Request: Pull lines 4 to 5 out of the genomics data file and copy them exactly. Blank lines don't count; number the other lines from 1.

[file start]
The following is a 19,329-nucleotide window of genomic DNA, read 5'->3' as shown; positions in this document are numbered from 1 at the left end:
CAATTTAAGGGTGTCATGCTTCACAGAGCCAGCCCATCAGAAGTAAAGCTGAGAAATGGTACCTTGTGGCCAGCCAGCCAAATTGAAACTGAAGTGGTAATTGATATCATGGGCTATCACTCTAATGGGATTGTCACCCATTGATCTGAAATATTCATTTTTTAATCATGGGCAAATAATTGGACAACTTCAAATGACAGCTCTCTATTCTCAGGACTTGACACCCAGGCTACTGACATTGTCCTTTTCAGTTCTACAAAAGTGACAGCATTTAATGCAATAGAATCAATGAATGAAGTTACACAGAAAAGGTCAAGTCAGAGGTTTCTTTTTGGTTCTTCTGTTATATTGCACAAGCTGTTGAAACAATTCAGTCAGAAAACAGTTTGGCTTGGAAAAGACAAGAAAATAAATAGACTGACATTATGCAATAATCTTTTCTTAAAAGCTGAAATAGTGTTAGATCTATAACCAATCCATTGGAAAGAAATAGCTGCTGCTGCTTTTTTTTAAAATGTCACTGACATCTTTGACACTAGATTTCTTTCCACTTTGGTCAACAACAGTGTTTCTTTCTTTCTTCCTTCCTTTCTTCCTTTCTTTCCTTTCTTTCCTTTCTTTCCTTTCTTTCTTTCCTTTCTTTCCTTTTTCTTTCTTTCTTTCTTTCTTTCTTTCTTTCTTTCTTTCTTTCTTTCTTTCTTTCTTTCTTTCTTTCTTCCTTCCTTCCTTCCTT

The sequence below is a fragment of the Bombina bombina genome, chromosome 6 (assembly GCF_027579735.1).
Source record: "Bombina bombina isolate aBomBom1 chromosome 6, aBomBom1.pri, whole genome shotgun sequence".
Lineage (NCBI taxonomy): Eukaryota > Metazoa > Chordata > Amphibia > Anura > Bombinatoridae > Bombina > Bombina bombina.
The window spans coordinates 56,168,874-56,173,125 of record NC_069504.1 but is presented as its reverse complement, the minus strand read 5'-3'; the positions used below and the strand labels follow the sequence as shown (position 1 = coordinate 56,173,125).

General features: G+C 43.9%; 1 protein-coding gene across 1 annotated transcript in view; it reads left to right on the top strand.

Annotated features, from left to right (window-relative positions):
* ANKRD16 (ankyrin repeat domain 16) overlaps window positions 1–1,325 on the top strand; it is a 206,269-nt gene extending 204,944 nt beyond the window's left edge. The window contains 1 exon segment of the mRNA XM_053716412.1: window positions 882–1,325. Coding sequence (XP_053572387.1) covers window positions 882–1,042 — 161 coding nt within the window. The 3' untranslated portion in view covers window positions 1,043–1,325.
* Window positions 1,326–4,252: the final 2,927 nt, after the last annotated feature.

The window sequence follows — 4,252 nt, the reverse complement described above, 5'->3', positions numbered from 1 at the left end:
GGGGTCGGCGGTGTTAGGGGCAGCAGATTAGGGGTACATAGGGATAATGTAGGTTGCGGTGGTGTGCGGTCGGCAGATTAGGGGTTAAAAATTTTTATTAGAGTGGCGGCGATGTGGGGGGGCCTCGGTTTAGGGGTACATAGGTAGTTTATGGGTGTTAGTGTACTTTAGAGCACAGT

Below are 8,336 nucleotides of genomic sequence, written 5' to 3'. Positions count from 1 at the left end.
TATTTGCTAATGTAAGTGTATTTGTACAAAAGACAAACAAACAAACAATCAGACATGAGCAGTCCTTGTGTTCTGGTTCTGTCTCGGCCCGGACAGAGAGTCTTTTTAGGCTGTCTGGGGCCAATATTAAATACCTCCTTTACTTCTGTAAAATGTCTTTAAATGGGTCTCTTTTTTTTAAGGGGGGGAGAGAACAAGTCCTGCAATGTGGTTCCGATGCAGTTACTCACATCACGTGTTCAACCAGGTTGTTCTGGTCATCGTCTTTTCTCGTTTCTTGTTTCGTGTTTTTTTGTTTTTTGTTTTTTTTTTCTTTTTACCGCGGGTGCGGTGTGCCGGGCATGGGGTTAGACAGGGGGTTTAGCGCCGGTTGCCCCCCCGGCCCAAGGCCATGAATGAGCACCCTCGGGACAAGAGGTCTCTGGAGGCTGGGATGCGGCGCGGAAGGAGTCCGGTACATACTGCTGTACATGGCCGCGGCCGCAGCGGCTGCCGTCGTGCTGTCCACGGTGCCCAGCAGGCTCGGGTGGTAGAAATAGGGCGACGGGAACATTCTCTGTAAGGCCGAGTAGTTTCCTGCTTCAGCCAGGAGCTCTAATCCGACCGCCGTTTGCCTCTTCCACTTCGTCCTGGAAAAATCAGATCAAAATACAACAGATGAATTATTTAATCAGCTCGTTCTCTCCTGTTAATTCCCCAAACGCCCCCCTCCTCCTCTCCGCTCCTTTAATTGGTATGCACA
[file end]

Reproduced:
Source record: "Bombina bombina isolate aBomBom1 chromosome 6, aBomBom1.pri, whole genome shotgun sequence".
Lineage (NCBI taxonomy): Eukaryota > Metazoa > Chordata > Amphibia > Anura > Bombinatoridae > Bombina > Bombina bombina.